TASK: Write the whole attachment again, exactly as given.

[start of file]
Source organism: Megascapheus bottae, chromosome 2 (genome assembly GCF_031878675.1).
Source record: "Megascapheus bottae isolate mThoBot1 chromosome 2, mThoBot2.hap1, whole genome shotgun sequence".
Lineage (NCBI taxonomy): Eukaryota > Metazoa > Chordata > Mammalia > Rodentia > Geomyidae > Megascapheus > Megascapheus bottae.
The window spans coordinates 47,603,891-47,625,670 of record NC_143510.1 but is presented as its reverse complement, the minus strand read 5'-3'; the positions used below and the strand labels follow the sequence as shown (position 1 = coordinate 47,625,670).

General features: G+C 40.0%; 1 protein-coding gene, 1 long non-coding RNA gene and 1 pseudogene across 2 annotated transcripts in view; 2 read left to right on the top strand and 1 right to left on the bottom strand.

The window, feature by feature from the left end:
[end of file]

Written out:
Source organism: Megascapheus bottae, chromosome 2 (genome assembly GCF_031878675.1).
Source record: "Megascapheus bottae isolate mThoBot1 chromosome 2, mThoBot2.hap1, whole genome shotgun sequence".
Lineage (NCBI taxonomy): Eukaryota > Metazoa > Chordata > Mammalia > Rodentia > Geomyidae > Megascapheus > Megascapheus bottae.
The window spans coordinates 47,603,891-47,625,670 of record NC_143510.1 but is presented as its reverse complement, the minus strand read 5'-3'; the positions used below and the strand labels follow the sequence as shown (position 1 = coordinate 47,625,670).

General features: G+C 40.0%; 1 protein-coding gene, 1 long non-coding RNA gene and 1 pseudogene across 2 annotated transcripts in view; 2 read left to right on the top strand and 1 right to left on the bottom strand.

The window, feature by feature from the left end: